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Kaiseki: Secrets of an Embassy Chef

  • Japan Information and Culture Center 1150 18th Street Northwest Washington, DC, 20036 United States (map)

Kaiseki: Secrets of an Embassy Chef Lecture Series

Secrets of Washoku Series Part 1

Presented by the Japan Information and Culture Center, Embassy of Japan

Explore the secrets of Japanese Washoku cuisine with one of Embassy of Japan’s Chefs, Ryo Iizawa. In 2013, Washoku became a UNESCO Intangible Cultural Heritage of Humanity for its highly symbolic use of locally grown ingredients, home cooked flavors passed down from generation to generation, and relationship to cultural traditions.

In Kaiseki: Secrets of an Embassy Chef, Chef Iizawa is delighted to open up to the American public about his journey in becoming an Embassy Chef and the intricate simplicities associated with Kaiseki, a type of traditional Japanese course meal that balances a variety of colors, cooking techniques, and tastes in order to maximize beauty, health, and enjoyment while maintaining practicality.

Following the live interview and Kaiseki food arrangement demonstration with Chef Iizawa, there will be a reception where audience members can taste a selection from the course menu and enjoy a Q&A session with the Chef.

Chef Ryo Iizawa

Meet Chef Iizawa, ‪Embassy Chef‬‬‬‬‬‬‬‬ at the Ambassador’s Residence specializing in Japanese cuisine. Chef Iizawa is originally from Tokyo and is the son of a public school teacher. He has been working at the Embassy since November of 2012.

Chef Iizawa started as one of three chefs at a small Japanese restaurant, and still looks up to his boss from the time. He went on to work at the Royal Park Hotel before coming to the Embassy of Japan. “The chefs who used to work at the Embassy of Japan in the US have twice the experience we (Chef Iizawa and Chef Amemiya ) do. That’s why we felt a great sense of responsibility when we were selected for the position,” Chef Iizawa said. When asked about his first impression of Ambassador Sasae and Mrs. Sasae he commented, “I thought they looked like very kind people, and I couldn’t have been more right.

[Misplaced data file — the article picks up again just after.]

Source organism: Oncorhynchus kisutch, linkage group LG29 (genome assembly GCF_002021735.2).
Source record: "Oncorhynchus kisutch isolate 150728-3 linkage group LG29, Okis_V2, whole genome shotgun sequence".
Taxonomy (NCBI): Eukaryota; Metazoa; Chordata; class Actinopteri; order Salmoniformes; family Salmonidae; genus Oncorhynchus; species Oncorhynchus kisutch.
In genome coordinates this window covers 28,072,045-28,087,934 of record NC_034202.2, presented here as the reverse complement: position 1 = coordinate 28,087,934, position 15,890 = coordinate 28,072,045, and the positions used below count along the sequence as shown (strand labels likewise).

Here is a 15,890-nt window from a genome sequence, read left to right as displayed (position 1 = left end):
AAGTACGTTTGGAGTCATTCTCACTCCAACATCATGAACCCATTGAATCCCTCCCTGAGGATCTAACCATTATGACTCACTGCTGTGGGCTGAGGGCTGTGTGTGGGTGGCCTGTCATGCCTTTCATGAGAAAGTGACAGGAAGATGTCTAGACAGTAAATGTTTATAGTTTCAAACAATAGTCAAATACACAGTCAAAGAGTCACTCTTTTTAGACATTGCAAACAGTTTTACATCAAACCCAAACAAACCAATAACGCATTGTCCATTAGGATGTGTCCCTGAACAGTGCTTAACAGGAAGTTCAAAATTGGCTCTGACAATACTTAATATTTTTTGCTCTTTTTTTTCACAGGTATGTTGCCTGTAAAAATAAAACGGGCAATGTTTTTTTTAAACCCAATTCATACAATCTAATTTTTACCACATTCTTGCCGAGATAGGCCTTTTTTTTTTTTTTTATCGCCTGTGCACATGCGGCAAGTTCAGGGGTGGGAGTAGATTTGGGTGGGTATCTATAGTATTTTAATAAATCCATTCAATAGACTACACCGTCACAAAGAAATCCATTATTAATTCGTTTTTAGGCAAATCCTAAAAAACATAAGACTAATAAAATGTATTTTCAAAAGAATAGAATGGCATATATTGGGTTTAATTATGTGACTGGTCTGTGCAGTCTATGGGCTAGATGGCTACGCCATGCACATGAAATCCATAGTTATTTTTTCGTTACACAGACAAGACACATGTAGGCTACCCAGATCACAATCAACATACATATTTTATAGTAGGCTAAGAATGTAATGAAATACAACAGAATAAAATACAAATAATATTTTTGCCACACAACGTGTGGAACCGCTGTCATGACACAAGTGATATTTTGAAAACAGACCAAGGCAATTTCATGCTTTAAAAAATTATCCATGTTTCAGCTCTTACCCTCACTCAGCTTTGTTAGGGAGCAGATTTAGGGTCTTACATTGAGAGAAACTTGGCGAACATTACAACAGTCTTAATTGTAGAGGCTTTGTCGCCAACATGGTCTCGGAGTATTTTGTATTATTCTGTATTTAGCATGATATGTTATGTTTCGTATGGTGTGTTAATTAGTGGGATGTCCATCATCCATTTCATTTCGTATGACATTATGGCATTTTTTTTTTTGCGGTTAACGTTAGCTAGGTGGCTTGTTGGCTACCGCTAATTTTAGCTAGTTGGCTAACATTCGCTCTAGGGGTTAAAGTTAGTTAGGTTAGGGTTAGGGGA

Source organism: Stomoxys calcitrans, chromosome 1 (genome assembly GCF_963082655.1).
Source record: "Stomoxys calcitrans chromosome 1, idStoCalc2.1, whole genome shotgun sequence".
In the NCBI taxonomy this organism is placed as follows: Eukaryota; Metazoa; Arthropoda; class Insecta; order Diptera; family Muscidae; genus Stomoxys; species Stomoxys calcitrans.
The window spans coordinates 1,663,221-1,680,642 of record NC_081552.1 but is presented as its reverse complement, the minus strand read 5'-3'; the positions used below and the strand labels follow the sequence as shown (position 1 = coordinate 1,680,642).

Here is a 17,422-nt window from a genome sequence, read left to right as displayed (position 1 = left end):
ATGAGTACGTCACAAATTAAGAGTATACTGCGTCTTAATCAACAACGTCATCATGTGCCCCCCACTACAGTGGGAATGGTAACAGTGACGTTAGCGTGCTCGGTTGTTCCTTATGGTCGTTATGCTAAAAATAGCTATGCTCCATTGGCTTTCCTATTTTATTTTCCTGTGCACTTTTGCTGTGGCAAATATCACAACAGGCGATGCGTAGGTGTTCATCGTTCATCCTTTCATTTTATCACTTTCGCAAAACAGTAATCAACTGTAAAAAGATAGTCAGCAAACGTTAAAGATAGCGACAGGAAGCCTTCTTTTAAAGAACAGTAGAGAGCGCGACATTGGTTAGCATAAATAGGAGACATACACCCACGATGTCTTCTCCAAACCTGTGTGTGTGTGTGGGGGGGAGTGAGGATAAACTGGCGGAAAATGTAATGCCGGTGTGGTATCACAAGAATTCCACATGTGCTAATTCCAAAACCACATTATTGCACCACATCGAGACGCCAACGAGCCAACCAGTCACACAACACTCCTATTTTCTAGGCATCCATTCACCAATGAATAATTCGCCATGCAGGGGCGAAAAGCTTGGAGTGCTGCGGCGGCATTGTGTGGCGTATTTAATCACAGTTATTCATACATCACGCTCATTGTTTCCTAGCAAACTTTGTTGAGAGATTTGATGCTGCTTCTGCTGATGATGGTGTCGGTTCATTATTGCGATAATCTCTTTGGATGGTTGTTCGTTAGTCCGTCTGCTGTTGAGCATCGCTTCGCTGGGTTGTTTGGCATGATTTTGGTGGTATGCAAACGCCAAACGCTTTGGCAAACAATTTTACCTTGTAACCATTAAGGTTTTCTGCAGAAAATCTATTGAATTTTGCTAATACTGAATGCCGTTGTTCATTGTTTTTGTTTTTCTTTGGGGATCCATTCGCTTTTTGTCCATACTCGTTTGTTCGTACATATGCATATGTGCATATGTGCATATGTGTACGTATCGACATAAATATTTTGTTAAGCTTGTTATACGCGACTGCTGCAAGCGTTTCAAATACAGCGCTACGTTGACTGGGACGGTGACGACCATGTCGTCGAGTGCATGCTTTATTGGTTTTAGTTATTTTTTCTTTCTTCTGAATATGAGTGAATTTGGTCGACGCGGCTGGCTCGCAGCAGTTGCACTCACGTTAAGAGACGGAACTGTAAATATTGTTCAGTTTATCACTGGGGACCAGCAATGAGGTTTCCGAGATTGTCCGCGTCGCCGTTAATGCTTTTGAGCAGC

His favorite thing to prepare is Japanese Soba (buckwheat noodles). Chef Iizawa said he likes to prepare soba because it is an excellent example of traditional Japanese food and also happens to be relatively scarce in the US. “I believe that Soba will definitely become more popular in the US probably sometime after the ramen boom.”

His preferred dish to eat is curry (of all kinds: Thai, Indian, or Japanese). His first part-time job, coincidentally, was at a Japanese curry restaurant and is what introduced him to the world of cooking.

Kaiseki: Secrets of an Embassy Chef is the first of two introductory events to better understand the Secrets of Washoku cuisine that will be held at the JICC. Please join us once again in October for an exciting new take on Japanese food culture!

This event is free and open to the public, but registration is required for security purposes. Check-in begins at 6:00PM; event begins at 6:30PM. No admission or re-entry will be permitted after doors close at 7:00PM or when seating is filled, whichever occurs first. Registered guests will be seated on a first come, first served basis. Please arrive early as seating is limited and registration does not guarantee guests a seat.


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Tuesday, September 20, 2016 from 6:30 PM to 8:30 PM (EDT) - Add to Calendar


Japan Information and Culture Center, Embassy of Japan - 1150 18th St NW Suite 100, Washington, DC 20036 - View Map